Tuesday, July 7, 2009

America and England: and may they never have any division but the Atlantic between them. - Dickens

In a slightly belated tribute to our American cousins and their Independence Day celebrations, I thought we could look at what Mrs Beeton has to say about Americans and their cookery.


Now that we receive American provisions in such good condition, it is as well we should know something about American cookery. We give, therefore, some recipes for the cooking of those provisions with which we are already familiar, together with some for purely American dishes that as yet we have not had an opportunity of trying here, feeling sure that ere long means will be found to bring the required ingredients within our reach.

Amongst the plentiful supply of fresh provisions in America, fish takes a prominent place, and forms a larger diet than here. The immense extent of the American coasts, Atlantic and Pacific, supplemented by the large lakes and rivers, yield an ample supply of not only those fish familiar to us, but many others as yet unknown, amongst which are those named for their colour, such as the blue and white fish, and the celebrated clam, while oysters are extremely plentiful and far too cheap to be considered a luxury. Game (although not preserved as here), poultry vegetables and fruit are all found in abundance in America.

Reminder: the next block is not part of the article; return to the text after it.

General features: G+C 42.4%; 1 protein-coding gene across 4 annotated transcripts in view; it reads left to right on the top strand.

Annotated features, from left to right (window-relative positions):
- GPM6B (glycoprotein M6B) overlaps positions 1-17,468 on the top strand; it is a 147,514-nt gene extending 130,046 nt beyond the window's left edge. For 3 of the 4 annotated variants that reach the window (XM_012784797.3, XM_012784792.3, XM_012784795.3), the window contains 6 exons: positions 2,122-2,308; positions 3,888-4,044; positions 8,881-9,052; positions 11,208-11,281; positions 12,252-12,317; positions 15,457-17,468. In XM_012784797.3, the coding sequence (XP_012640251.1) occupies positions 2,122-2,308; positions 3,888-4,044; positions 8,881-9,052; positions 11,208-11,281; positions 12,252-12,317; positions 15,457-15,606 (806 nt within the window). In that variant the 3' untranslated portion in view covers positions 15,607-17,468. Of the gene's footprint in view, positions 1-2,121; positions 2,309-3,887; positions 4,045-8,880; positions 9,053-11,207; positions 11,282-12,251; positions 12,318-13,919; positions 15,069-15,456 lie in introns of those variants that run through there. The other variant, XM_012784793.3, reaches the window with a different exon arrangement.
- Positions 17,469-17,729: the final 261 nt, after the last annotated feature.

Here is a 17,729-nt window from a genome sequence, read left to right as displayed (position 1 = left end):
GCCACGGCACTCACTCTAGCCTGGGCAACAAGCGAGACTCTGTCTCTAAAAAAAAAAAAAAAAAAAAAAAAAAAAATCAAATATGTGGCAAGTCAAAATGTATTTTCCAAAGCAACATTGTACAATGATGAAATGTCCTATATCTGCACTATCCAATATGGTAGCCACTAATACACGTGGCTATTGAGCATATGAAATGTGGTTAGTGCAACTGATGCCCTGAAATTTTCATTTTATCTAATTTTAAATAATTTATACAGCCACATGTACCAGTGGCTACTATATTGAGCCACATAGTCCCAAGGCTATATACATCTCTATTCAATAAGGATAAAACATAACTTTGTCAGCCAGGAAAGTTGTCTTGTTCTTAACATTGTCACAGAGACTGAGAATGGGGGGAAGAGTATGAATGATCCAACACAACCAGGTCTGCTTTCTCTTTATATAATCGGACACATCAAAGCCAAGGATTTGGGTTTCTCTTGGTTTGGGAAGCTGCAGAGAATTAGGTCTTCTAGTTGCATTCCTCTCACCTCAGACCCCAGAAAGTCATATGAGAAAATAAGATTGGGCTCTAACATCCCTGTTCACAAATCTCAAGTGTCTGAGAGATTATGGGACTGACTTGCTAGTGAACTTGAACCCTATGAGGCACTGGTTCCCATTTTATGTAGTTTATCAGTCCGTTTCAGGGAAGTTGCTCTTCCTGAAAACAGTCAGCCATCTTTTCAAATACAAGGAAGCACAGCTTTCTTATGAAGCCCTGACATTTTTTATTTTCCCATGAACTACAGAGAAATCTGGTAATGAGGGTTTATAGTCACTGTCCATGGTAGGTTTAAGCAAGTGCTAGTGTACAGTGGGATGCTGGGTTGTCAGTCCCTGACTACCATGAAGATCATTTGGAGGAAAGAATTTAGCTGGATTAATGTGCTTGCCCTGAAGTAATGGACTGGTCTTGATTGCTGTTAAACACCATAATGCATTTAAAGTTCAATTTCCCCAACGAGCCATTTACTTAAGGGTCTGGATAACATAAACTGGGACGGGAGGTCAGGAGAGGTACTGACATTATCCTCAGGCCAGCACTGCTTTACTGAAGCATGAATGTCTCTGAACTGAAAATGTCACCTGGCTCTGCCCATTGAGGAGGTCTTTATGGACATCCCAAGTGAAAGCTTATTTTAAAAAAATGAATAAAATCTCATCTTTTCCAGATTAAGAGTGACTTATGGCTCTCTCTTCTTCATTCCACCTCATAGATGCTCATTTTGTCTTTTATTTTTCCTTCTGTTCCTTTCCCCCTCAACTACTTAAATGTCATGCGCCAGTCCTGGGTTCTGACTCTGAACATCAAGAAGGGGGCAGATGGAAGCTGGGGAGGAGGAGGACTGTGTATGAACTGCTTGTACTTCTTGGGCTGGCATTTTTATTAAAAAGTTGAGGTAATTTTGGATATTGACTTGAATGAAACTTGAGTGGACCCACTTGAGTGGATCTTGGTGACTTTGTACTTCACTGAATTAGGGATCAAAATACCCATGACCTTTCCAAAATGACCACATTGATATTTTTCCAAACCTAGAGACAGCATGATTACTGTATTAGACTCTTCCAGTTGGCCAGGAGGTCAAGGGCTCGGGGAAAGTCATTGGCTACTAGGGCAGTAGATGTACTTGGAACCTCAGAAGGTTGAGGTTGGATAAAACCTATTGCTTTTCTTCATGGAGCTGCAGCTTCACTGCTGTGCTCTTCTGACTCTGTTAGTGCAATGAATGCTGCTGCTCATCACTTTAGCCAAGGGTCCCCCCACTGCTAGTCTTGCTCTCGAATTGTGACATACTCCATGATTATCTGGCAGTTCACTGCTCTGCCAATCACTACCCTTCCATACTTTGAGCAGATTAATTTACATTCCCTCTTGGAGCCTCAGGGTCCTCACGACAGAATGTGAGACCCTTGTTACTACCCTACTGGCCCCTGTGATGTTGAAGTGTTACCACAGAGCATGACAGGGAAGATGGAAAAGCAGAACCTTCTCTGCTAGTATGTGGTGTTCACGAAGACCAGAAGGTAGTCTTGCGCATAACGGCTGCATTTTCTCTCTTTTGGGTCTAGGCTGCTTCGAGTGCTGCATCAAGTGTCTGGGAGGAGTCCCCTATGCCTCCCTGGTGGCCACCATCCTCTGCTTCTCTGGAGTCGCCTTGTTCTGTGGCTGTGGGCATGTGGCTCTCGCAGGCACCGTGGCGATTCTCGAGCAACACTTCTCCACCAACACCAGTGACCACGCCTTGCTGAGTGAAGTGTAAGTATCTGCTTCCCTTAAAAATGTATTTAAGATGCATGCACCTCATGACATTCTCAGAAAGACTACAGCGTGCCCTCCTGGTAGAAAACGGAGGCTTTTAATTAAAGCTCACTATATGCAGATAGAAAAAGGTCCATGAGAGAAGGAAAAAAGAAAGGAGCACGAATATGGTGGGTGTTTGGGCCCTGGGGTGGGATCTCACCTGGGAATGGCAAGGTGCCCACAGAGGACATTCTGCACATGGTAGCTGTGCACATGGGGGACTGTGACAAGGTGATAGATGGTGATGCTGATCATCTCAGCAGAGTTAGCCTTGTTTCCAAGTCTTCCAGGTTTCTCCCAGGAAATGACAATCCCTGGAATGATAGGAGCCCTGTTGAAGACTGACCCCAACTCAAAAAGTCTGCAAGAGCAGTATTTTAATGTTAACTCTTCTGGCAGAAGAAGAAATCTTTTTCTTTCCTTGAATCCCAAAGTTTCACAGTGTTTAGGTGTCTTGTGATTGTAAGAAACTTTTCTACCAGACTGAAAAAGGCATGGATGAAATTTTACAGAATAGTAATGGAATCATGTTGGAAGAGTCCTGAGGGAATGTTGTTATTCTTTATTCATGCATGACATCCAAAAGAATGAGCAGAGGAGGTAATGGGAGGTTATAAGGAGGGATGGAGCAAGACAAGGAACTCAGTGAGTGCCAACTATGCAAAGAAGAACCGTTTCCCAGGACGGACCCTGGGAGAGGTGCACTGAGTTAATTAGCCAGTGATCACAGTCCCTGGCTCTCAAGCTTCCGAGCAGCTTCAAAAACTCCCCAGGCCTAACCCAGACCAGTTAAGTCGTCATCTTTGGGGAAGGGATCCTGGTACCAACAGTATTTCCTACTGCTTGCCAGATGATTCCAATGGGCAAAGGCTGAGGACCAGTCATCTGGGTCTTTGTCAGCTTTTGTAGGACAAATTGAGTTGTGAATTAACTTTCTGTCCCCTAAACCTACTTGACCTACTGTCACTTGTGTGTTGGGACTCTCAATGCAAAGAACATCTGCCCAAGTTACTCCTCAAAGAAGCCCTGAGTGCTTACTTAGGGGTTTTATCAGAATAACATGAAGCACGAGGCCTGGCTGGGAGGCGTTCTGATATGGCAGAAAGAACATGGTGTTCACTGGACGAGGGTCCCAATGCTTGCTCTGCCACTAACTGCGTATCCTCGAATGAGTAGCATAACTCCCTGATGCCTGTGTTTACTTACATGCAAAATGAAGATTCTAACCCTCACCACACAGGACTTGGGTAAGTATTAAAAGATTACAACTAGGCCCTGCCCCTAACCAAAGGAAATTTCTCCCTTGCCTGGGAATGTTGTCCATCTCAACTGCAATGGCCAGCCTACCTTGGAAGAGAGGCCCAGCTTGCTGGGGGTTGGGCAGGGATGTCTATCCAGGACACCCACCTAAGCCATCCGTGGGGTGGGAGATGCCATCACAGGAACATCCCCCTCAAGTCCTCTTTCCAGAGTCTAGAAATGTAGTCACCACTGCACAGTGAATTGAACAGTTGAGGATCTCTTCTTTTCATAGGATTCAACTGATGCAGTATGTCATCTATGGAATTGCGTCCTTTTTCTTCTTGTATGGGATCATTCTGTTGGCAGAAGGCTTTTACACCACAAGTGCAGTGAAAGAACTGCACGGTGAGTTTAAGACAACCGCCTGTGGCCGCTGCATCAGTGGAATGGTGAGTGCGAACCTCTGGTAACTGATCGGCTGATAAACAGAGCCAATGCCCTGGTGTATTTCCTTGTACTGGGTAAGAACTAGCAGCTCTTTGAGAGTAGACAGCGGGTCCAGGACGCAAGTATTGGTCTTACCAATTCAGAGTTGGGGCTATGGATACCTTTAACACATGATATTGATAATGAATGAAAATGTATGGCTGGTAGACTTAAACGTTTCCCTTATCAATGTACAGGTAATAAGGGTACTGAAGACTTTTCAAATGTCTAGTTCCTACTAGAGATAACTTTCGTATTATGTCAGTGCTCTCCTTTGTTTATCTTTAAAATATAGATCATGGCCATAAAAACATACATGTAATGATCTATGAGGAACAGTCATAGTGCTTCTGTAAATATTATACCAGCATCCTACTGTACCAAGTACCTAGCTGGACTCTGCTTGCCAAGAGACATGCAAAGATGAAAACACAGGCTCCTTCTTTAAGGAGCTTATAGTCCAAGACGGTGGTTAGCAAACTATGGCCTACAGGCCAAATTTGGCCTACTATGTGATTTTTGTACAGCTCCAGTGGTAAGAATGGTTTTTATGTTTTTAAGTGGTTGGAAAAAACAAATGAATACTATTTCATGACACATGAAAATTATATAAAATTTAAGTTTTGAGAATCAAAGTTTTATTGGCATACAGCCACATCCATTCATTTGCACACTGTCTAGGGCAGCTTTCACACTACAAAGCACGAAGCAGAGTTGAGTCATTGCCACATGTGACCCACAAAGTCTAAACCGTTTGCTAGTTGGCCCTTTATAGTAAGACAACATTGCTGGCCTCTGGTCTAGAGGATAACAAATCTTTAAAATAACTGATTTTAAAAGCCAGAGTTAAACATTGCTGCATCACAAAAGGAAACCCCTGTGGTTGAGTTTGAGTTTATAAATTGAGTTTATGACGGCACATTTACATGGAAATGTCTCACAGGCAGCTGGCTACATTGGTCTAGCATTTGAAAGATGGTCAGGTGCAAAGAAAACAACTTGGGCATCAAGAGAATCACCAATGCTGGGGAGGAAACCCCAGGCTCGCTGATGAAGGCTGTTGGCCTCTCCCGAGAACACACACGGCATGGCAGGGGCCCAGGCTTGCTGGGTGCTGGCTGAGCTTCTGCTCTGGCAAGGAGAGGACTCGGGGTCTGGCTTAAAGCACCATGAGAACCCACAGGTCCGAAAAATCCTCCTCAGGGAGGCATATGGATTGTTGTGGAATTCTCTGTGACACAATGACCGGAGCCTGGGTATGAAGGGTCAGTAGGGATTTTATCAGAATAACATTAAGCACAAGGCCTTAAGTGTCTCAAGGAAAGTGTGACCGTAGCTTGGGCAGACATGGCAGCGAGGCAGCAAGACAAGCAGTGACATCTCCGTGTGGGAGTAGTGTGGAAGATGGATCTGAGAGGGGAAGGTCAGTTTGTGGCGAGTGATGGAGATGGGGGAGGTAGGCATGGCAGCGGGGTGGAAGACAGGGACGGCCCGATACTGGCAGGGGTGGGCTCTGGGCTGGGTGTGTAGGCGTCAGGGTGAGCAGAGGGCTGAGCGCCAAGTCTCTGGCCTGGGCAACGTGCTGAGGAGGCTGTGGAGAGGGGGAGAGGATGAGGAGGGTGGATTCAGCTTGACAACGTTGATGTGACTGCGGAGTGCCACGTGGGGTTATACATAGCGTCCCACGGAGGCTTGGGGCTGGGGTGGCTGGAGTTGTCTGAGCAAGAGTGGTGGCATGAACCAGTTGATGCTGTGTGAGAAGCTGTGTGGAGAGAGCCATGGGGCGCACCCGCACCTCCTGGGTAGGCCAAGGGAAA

One lesson we might learn from the Americans, and that is to make a greater variety in our bread and breakfast and tea-cakes. There is a terrible sameness in this branch of bakery in England, and we seldom rise above white or brown bread, tea-cakes, muffins or hot rolls; while at American breakfast-tables breads of various flours (often blended), dainty biscuits, crackers, and many other nice substitutes for these will be found to vary the monotony of these necessary adjuncts of the meals.

American drinks, candies, and ice creams we scarcely need speak of here, for they have come to us and been appreciated by most English people.
We ought to be grateful to Americans for having introduced us to the fluid beef, and other preparations of meat that form such good substitutes for alcoholic drinks in the cold weather, putting strength as well as life into our bodies when at all overcome by cold or fatigue. The iced drinks for summer we think are less valuable , for, though very refreshing for the time, they have, when partaken of very freely, an injurious effect.

So there you have it, Yay for American fish, breads and hot meat drinks - boo for cocktails.

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